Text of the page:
MN: I don’t know, they’re both pretty great. I guess I’d say griddled, because it’s so much easier to find a really good griddled burger in the GTA. But there’s something infinitely satisfying about a really thick, juicy, flame-grilled burger made with great quality beef.

TPD: Perfect beverage pairing with a burger?

MN: I tend to order Sprite or 7 Up with the burgers I review, so I’ll say that. But really, any soda will do. A burger, fries, and a soda — is there a finer combination? The answer is no.

TPD: A theme of your reviews is your consistently chiding restaurants for their beef (e.g., the sausage texture of processed meat, overcooking, use of frozen patties, etc). Fresh, non-lean beef, simply prepared seems quite easy to do – why are so many Toronto restaurants failing?

MN: I have no idea! It’s madness to me. It really is. A really good burger is so simple — just get really good quality beef, make sure it is sufficiently fatty (preferably in the ballpark of a 70/30 lean-to-fat ratio, and certainly nothing leaner than 80/20), grind it coarsely without over-handling it, season it with salt and pepper, and then cook it over high heat so a crust forms. That’s it! Don’t mix stupid gunk in there, don’t use lean beef, and certainly don’t use industrially-made frozen patties. This isn’t high-end French cooking. It’s easy enough that every burger joint should be serving a great burger, and yet most don’t. I don’t get it.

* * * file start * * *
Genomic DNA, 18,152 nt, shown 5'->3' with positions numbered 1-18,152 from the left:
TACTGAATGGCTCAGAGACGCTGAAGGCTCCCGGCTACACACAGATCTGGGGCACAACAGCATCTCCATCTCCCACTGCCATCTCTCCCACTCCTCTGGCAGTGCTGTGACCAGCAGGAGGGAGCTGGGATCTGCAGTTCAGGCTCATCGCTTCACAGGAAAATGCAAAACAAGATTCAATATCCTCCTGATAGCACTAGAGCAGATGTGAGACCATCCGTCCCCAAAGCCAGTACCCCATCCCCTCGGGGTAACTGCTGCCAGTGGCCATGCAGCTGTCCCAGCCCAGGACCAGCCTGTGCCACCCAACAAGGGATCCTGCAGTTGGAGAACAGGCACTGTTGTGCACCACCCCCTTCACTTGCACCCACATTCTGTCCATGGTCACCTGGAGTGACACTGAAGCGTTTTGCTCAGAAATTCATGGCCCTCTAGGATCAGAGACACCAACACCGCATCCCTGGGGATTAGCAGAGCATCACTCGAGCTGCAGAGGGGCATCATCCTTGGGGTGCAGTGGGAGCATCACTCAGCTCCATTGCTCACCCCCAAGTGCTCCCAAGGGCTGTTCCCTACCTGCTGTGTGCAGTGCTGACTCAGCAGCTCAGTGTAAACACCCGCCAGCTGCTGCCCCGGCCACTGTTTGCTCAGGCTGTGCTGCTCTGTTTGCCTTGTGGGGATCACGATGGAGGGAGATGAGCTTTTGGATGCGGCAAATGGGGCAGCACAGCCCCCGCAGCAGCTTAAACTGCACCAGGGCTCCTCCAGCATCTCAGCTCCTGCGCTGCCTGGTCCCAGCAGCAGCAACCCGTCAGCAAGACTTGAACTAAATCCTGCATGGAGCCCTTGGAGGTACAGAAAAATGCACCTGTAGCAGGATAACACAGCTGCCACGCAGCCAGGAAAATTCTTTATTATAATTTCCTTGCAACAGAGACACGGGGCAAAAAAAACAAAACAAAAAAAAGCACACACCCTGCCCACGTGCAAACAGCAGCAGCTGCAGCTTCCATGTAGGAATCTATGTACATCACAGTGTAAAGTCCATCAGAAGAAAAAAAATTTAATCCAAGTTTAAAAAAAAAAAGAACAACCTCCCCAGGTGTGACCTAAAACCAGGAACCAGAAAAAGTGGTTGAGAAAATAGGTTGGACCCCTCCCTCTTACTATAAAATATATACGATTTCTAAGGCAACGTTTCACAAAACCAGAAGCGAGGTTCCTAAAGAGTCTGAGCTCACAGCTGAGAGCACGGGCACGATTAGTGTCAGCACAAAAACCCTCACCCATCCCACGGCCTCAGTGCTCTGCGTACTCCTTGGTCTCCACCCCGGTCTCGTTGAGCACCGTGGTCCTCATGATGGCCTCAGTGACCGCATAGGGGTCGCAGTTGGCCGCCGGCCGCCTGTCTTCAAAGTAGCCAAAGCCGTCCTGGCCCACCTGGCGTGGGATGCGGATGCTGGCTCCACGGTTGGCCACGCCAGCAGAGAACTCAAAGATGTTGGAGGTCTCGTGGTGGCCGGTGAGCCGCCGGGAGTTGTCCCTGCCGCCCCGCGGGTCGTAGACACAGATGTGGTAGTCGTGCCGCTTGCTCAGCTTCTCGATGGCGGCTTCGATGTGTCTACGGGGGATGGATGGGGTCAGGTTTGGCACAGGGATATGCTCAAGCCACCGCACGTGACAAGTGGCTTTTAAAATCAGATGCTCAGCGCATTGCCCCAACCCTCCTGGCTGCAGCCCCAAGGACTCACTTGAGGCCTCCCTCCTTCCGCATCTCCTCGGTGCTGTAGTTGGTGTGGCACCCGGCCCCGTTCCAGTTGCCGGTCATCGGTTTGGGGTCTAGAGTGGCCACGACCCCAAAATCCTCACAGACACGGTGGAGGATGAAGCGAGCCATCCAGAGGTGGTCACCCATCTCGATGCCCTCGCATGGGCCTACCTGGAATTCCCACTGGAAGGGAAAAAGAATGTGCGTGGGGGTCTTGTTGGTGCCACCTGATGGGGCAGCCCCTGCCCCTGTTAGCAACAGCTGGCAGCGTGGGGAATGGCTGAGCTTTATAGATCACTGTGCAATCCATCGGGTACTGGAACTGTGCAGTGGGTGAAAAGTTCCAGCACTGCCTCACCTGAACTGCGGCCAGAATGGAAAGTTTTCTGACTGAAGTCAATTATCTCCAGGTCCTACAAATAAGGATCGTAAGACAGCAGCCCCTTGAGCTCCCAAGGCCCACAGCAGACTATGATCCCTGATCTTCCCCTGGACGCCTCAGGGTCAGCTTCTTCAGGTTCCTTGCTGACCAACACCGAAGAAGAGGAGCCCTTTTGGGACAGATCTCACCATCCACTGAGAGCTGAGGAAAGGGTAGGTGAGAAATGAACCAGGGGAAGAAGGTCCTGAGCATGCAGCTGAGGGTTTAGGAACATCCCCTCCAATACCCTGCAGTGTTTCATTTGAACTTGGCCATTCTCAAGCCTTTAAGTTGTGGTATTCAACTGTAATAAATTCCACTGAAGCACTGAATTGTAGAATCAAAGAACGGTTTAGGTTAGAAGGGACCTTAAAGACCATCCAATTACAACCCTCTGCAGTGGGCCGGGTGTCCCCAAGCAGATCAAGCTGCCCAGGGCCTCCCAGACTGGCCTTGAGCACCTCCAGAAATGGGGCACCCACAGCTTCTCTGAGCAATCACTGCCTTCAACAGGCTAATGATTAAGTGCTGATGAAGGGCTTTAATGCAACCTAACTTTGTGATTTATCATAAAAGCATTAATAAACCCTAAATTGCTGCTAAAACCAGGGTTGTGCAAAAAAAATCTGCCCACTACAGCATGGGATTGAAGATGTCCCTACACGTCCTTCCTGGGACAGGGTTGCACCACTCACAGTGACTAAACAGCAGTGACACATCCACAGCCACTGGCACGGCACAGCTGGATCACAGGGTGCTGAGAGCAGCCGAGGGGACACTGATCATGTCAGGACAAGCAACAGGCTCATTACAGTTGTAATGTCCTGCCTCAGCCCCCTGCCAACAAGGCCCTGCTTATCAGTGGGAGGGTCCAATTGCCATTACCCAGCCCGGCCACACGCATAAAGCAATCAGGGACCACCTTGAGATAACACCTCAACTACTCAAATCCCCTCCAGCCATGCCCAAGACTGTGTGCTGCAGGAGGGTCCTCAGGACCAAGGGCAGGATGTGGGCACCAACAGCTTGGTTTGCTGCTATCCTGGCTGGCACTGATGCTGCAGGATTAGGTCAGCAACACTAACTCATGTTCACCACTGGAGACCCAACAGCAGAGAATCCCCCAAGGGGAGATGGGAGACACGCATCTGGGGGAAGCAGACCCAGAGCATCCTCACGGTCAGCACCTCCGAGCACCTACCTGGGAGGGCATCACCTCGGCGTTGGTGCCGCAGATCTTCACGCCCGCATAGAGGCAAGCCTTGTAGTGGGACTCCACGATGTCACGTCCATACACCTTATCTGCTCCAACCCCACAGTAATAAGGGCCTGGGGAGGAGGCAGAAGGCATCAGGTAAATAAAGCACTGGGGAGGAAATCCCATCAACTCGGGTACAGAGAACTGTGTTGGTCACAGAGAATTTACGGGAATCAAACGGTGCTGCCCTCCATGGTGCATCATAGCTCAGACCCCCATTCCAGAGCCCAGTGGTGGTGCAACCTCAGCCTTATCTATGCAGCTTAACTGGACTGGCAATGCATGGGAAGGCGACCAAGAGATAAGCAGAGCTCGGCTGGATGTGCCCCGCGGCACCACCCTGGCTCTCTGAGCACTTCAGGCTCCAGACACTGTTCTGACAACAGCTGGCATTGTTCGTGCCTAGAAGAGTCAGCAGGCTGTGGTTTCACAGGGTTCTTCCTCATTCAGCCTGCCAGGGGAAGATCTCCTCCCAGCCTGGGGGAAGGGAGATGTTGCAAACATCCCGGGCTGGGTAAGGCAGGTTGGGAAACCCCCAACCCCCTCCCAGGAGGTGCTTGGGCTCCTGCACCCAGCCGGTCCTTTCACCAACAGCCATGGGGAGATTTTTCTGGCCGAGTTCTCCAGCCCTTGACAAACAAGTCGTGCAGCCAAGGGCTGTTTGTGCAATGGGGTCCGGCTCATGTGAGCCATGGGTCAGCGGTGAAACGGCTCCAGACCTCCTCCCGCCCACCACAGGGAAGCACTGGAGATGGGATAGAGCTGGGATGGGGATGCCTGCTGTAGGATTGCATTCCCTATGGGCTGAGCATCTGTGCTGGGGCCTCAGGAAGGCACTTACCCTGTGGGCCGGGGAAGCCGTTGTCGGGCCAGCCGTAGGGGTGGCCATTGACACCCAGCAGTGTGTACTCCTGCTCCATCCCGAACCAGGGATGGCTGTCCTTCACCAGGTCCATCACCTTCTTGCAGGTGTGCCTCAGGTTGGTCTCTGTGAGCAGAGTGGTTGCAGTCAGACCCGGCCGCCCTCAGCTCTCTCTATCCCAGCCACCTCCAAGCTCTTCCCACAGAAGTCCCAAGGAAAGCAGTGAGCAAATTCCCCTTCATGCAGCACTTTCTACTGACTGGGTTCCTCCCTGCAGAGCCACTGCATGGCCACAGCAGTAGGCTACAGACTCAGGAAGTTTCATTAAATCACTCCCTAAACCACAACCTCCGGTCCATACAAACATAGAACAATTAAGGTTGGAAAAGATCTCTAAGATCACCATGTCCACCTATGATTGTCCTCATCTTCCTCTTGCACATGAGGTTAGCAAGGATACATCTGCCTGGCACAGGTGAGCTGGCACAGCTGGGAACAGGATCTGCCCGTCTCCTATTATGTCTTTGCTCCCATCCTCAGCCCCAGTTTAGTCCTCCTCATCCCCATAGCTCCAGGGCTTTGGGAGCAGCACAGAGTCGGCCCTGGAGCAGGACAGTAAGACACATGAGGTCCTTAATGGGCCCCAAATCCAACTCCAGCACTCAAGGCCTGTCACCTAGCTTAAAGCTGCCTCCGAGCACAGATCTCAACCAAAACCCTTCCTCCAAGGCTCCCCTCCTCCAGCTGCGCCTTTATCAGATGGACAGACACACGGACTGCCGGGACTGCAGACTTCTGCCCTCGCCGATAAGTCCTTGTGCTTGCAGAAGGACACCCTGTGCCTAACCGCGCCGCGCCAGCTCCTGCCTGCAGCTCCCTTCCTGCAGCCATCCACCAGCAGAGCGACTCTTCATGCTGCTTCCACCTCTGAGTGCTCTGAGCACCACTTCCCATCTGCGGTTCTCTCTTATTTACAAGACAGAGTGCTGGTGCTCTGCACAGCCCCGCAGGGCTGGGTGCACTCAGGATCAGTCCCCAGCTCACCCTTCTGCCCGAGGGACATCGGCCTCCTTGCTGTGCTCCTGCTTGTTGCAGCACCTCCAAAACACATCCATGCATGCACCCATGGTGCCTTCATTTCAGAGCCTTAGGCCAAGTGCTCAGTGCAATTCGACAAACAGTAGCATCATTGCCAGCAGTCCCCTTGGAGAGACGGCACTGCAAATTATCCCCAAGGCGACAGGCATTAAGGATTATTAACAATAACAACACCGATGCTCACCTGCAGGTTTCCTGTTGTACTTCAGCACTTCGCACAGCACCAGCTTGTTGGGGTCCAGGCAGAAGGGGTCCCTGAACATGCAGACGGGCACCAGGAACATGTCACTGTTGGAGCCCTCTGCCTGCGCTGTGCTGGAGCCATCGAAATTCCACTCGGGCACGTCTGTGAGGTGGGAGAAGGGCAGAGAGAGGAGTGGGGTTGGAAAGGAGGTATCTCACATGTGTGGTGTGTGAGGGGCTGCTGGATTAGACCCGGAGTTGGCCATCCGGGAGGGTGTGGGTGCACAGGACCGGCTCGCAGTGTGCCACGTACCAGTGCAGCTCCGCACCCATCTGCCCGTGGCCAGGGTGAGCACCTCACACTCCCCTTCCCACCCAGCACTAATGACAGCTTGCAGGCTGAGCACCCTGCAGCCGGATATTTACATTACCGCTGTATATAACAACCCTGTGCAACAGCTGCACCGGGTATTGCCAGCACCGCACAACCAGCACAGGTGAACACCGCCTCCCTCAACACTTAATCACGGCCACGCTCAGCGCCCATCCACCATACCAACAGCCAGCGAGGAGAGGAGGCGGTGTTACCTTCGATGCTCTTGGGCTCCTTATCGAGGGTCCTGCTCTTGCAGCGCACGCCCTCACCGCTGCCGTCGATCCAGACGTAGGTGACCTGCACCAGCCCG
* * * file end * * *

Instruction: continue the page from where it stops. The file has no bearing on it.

TPD: Besides burgers, do you have any other food-related obsessions?

MN: I think I’m just generally obsessed with food. There are few things in life more satisfying than a really great meal.

TPD: Harder to get right, a bowl of pho, or a burger?

MN: I’d say in theory the pho should be harder to get right, but I’ve seen burgers messed up in so many baffling ways that I think I’d have to go with hamburgers. I’ve never had a bowl of pho even close to as bad as the worst burger I’ve eaten. Then again I’ve had maybe a dozen bowls of pho in my life, so I’m probably not the right person to ask.

TPD: Thanks again!

MN: No problem, Jason.

Elephant & Castle (King Street)

Date 53: Pre-Megabus Pub Fare (closing up the Mom Series)


Elephant & Castle at 212 King Street West, Toronto; Call (416) 598-4003

What do we always say is the most important thing?